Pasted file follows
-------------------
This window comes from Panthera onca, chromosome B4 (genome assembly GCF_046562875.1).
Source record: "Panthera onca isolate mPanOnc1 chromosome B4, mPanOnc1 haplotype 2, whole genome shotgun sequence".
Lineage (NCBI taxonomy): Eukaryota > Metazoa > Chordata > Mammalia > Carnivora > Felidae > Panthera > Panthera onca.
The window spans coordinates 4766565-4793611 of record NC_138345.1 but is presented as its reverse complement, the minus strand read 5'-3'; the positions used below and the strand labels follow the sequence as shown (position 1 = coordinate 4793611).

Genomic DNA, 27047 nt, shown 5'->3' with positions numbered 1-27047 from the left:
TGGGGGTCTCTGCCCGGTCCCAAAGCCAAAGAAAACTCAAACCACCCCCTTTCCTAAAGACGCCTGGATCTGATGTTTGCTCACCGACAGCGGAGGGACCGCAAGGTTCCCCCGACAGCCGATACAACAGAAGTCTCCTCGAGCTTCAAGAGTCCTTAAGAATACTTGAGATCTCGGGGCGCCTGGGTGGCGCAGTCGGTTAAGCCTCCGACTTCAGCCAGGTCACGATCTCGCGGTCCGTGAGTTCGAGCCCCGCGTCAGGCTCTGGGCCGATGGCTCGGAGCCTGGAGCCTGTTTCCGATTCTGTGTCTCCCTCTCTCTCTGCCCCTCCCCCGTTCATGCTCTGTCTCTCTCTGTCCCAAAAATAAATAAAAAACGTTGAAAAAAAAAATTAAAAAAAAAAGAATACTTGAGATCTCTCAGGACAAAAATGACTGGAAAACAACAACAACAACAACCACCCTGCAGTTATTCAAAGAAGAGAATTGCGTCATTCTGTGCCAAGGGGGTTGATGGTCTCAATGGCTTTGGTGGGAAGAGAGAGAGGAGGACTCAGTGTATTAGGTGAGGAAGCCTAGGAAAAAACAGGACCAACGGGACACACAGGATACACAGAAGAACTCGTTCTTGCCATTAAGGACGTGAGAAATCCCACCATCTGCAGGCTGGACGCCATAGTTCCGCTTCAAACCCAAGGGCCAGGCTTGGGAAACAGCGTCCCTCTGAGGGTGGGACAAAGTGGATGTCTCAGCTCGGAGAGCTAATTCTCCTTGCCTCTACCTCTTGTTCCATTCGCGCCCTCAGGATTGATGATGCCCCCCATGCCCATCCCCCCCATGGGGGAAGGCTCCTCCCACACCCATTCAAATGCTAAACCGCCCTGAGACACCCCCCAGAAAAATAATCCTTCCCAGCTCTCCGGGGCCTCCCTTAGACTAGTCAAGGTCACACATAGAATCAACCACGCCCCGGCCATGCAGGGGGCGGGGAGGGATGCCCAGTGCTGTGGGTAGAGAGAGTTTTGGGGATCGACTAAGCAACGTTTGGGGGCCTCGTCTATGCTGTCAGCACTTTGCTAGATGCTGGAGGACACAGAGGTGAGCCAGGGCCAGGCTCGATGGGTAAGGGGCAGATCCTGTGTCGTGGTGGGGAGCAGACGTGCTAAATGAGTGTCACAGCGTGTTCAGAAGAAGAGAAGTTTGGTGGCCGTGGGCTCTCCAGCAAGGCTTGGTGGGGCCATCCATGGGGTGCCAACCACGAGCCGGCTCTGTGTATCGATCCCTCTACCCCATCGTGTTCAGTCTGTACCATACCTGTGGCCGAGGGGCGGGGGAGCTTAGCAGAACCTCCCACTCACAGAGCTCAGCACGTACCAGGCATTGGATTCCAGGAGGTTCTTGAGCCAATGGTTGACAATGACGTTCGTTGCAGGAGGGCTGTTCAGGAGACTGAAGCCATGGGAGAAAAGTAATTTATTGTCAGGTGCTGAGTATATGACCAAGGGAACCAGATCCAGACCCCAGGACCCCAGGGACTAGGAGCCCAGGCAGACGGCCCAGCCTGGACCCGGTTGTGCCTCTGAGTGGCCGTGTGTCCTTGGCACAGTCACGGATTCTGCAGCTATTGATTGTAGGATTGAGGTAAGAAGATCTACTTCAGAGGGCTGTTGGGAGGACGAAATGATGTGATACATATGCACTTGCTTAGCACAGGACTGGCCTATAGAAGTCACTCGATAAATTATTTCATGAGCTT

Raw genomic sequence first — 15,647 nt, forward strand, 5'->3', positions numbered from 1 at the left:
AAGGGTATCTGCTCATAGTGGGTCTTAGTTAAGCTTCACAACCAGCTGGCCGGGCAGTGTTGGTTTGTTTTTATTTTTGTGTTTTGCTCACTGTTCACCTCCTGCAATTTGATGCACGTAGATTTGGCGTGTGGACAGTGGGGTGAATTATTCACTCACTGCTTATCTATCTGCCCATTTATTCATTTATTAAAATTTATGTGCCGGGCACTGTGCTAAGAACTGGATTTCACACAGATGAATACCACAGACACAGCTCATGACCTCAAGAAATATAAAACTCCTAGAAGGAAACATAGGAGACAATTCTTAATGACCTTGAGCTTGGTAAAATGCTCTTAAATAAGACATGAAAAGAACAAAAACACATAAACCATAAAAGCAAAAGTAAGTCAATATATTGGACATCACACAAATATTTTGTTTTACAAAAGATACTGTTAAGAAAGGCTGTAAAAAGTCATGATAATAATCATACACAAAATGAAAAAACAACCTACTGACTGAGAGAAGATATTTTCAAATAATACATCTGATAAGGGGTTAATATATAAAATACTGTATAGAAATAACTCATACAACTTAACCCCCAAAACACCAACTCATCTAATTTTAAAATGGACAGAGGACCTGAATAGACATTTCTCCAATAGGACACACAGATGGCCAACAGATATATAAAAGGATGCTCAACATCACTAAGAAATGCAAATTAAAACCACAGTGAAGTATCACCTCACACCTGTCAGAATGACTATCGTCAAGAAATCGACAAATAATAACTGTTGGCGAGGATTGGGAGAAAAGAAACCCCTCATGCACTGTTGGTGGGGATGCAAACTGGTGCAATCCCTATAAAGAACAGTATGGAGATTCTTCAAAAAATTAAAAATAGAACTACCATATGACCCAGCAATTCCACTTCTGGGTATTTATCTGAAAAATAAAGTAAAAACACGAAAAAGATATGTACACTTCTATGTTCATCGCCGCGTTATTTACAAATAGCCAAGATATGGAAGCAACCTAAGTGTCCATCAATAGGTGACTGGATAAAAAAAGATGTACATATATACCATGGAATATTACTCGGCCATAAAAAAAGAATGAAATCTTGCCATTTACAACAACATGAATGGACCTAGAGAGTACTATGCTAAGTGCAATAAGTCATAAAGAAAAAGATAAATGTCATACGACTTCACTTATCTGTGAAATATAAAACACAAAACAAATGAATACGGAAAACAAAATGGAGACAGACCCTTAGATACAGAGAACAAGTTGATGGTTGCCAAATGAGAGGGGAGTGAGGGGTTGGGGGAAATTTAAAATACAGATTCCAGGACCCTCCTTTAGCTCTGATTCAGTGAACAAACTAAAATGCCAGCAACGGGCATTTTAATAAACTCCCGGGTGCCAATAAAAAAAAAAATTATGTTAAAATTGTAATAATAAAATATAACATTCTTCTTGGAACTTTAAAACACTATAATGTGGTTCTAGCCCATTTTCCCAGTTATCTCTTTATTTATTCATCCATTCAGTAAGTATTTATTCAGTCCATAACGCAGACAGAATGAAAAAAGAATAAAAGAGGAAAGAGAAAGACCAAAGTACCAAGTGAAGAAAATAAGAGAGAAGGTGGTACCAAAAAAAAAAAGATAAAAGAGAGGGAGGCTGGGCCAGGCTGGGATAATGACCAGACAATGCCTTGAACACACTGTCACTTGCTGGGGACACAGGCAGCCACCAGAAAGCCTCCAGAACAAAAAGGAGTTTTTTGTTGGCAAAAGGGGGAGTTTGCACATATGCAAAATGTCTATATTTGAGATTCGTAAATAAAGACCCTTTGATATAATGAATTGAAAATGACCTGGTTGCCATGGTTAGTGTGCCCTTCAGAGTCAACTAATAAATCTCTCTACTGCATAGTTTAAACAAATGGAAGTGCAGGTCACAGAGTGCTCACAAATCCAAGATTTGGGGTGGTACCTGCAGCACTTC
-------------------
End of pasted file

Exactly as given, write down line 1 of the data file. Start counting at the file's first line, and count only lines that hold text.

This window comes from Panthera onca, chromosome B4 (genome assembly GCF_046562875.1).